Prior to beginning this activity, read Chapter 5: Cognitive Development, Chapter 6: Language, and Chapter 7: Intelligence in the course textbook. In addition, read the following required articles:
A Novel Theoretical Life Course Framework for Triggering Cognitive Development Across the Lifespan (Links to an external site.)
Cognitive Development in Children with Chronic Protein Energy Malnutrition
Effect of Breastfeeding Duration on Cognitive Development in Infants: 3-Year Follow-Up Study (Links to an external site.)
And view the following videos:
Genetics and Intelligence Robert Plomin (Links to an external site.)
The Teenage Brain: A World of Their Own
Kids and Language
Child looking at a tablet screen.jpg
In this journal,
Reflect on the factors (cognitive development, language development, and intelligence), that you have learned about this week.
Identify what you believe to be the most important variables that are associated with each of the following areas:
infant intelligence development
cognitive development in adolescence
Evaluate your personal or vicarious experiences and/or weekly sources, utilizing citations, to support your beliefs about why, what you included, is of such importance.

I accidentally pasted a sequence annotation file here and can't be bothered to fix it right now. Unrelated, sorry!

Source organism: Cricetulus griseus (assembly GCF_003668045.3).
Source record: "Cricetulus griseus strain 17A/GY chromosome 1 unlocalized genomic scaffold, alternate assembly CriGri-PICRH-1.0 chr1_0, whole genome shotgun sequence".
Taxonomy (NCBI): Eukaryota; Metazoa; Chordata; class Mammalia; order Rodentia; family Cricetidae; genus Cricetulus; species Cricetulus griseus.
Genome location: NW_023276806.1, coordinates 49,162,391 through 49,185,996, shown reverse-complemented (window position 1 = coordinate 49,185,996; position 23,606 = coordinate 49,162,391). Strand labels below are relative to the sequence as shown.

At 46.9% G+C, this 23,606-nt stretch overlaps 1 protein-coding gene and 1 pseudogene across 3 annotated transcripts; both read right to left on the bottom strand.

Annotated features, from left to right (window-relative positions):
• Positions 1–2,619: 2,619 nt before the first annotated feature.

reviously described. Coehlo et al.  analyzed the fatigue of simulated dental crowns formed from a zirconia core layered with LAVA and VITA. Silva et al.  tested lithium disilicate crowns in a conventional dynamic fatigue test. Beams are a more standardized testing method for comparison between samples eliminating the confounding variables of crown design or tooth shape. These variables were simulated by Rekow et al. , where seven factors involved in the mechanical performance of a dental crown were analyzed. Some of those variables were the material type, cementing agent, and tooth element. They generated 128 possible combinations of effects from these 7 variables, which are closely related. Beams, on the other hand, allowed a simpler approach, with the material as the majority factor in the test, with MHS as the independent variable. Another important factor in step stress is the form of loading. The literature suggests that cyclic loading does not increase the rate of crack growth in ceramics. Therefore, using a testing frequency (10 Hz), higher than rates of normal physiological activity, are not likely to influence the results. This was suggested by Joshi et al. , in their study of cyclic fatigue on fluorapatite glass-ceramics. Step-stress test results showed an increase in the reliability for MHS samples when compared to CFS samples. This is indirectly reflected by the higher ratio of Suspension to Failures (number of samples surviving the test vs number of samples failing the test) for samples sintered with MHS (Figure ). Previous studies have shown that step-stress testing provides a more conservative estimate than dynamic fatigue testing while maintaining predictive significance. Additionally, the step stress test is based on fewer assumptions (the same failure mechanisms will be present at the higher stress levels and will act in the same manner as at normal stress levels)[Ministry of Defense UK 2009] than a dynamic fatigue test, and therefore, has stronger predictive value. [Balakrishnan et al. 2012, Borba et al. 2013, Huh et al. 2011, Kamal et al. 2013, Yoshikawa et al. 2007]. The step-stress test results predict MHS samples have a probability of 58% of surviving longer than CFS samples. The results show a predicted performance of around 47,000 cycles for CFS samples, against over 59,000 cycles for MHS samples (Figure 64). This is a 20% increase in the predicted 90% reliability for the MHS processed material. Since the standard service life of a dental crown is 5 years, this adds another year of life to a dental crown. Although comparing these results to other tests is complicated, due to the use of crown or tooth shaped samples, the results obtained in this test are consistent with the results published in the review on dental ceramics by Li et al. , which report lithium disilicate ceramics survival rates of 97-100% after two years. These results are compatible with the findings of Silva et al. , mentioned before, whose fatigue experiments showed lithium disilicate crowns may be as reliable as zirconia crowns, usually considered the material with the best mechanical performance. In a recent review of survival rates of dental crowns by Lekesiz et al , using another glass ceramic (IPS Empress, Ivoclar Vivadent, >GET ANSWER